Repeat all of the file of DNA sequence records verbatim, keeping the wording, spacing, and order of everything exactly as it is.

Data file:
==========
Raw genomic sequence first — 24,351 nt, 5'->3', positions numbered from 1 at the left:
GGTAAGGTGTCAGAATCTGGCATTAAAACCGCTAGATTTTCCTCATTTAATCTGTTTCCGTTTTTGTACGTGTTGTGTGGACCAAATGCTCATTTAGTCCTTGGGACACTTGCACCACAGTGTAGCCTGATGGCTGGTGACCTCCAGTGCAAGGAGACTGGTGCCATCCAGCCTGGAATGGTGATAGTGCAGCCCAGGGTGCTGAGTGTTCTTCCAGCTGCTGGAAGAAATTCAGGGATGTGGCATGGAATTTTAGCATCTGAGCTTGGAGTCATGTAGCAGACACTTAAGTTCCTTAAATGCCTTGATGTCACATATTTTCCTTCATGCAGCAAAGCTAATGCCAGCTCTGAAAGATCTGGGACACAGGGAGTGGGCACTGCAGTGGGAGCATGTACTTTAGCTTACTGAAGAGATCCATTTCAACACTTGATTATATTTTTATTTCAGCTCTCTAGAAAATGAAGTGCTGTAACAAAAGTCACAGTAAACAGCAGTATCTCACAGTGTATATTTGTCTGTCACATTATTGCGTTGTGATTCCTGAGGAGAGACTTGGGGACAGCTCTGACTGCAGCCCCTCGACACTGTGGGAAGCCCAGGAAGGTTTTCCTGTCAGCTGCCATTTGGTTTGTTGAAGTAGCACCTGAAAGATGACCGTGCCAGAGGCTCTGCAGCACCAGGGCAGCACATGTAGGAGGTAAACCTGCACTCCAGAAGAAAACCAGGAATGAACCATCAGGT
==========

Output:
Raw genomic sequence first — 24,351 nt, 5'->3', positions numbered from 1 at the left:
GGTAAGGTGTCAGAATCTGGCATTAAAACCGCTAGATTTTCCTCATTTAATCTGTTTCCGTTTTTGTACGTGTTGTGTGGACCAAATGCTCATTTAGTCCTTGGGACACTTGCACCACAGTGTAGCCTGATGGCTGGTGACCTCCAGTGCAAGGAGACTGGTGCCATCCAGCCTGGAATGGTGATAGTGCAGCCCAGGGTGCTGAGTGTTCTTCCAGCTGCTGGAAGAAATTCAGGGATGTGGCATGGAATTTTAGCATCTGAGCTTGGAGTCATGTAGCAGACACTTAAGTTCCTTAAATGCCTTGATGTCACATATTTTCCTTCATGCAGCAAAGCTAATGCCAGCTCTGAAAGATCTGGGACACAGGGAGTGGGCACTGCAGTGGGAGCATGTACTTTAGCTTACTGAAGAGATCCATTTCAACACTTGATTATATTTTTATTTCAGCTCTCTAGAAAATGAAGTGCTGTAACAAAAGTCACAGTAAACAGCAGTATCTCACAGTGTATATTTGTCTGTCACATTATTGCGTTGTGATTCCTGAGGAGAGACTTGGGGACAGCTCTGACTGCAGCCCCTCGACACTGTGGGAAGCCCAGGAAGGTTTTCCTGTCAGCTGCCATTTGGTTTGTTGAAGTAGCACCTGAAAGATGACCGTGCCAGAGGCTCTGCAGCACCAGGGCAGCACATGTAGGAGGTAAACCTGCACTCCAGAAGAAAACCAGGAATGAACCATCAGGT